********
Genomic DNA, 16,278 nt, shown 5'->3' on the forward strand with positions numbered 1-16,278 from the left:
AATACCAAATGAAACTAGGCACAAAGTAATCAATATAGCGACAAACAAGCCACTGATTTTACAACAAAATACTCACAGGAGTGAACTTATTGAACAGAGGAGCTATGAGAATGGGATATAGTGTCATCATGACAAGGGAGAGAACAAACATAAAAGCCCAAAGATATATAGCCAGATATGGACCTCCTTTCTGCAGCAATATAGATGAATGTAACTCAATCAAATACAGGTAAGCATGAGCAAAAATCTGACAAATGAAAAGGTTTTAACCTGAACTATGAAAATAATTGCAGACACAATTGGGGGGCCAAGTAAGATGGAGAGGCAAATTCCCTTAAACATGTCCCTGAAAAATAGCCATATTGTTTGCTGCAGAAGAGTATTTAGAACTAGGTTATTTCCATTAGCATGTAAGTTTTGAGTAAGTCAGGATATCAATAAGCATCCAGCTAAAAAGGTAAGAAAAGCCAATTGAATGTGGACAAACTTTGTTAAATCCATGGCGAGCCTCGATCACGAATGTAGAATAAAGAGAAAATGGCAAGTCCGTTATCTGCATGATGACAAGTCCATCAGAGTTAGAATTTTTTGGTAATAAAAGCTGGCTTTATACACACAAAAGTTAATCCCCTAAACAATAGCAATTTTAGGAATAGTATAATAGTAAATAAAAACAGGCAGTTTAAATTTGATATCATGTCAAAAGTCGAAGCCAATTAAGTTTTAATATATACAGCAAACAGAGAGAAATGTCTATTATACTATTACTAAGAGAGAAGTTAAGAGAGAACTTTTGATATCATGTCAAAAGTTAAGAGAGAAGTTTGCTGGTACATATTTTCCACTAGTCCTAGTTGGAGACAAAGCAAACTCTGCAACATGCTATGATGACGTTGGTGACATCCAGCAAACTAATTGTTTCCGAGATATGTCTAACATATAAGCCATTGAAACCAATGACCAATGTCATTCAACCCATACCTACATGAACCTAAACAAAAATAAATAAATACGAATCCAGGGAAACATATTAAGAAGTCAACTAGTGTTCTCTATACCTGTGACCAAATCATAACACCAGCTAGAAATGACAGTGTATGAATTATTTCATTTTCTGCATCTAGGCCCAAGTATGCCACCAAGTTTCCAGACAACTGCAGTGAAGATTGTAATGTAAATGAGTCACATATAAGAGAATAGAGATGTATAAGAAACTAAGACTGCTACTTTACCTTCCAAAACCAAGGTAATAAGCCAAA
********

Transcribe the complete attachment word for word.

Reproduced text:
Genomic DNA, 16,278 nt, shown 5'->3' on the forward strand with positions numbered 1-16,278 from the left:
AATACCAAATGAAACTAGGCACAAAGTAATCAATATAGCGACAAACAAGCCACTGATTTTACAACAAAATACTCACAGGAGTGAACTTATTGAACAGAGGAGCTATGAGAATGGGATATAGTGTCATCATGACAAGGGAGAGAACAAACATAAAAGCCCAAAGATATATAGCCAGATATGGACCTCCTTTCTGCAGCAATATAGATGAATGTAACTCAATCAAATACAGGTAAGCATGAGCAAAAATCTGACAAATGAAAAGGTTTTAACCTGAACTATGAAAATAATTGCAGACACAATTGGGGGGCCAAGTAAGATGGAGAGGCAAATTCCCTTAAACATGTCCCTGAAAAATAGCCATATTGTTTGCTGCAGAAGAGTATTTAGAACTAGGTTATTTCCATTAGCATGTAAGTTTTGAGTAAGTCAGGATATCAATAAGCATCCAGCTAAAAAGGTAAGAAAAGCCAATTGAATGTGGACAAACTTTGTTAAATCCATGGCGAGCCTCGATCACGAATGTAGAATAAAGAGAAAATGGCAAGTCCGTTATCTGCATGATGACAAGTCCATCAGAGTTAGAATTTTTTGGTAATAAAAGCTGGCTTTATACACACAAAAGTTAATCCCCTAAACAATAGCAATTTTAGGAATAGTATAATAGTAAATAAAAACAGGCAGTTTAAATTTGATATCATGTCAAAAGTCGAAGCCAATTAAGTTTTAATATATACAGCAAACAGAGAGAAATGTCTATTATACTATTACTAAGAGAGAAGTTAAGAGAGAACTTTTGATATCATGTCAAAAGTTAAGAGAGAAGTTTGCTGGTACATATTTTCCACTAGTCCTAGTTGGAGACAAAGCAAACTCTGCAACATGCTATGATGACGTTGGTGACATCCAGCAAACTAATTGTTTCCGAGATATGTCTAACATATAAGCCATTGAAACCAATGACCAATGTCATTCAACCCATACCTACATGAACCTAAACAAAAATAAATAAATACGAATCCAGGGAAACATATTAAGAAGTCAACTAGTGTTCTCTATACCTGTGACCAAATCATAACACCAGCTAGAAATGACAGTGTATGAATTATTTCATTTTCTGCATCTAGGCCCAAGTATGCCACCAAGTTTCCAGACAACTGCAGTGAAGATTGTAATGTAAATGAGTCACATATAAGAGAATAGAGATGTATAAGAAACTAAGACTGCTACTTTACCTTCCAAAACCAAGGTAATAAGCCAAA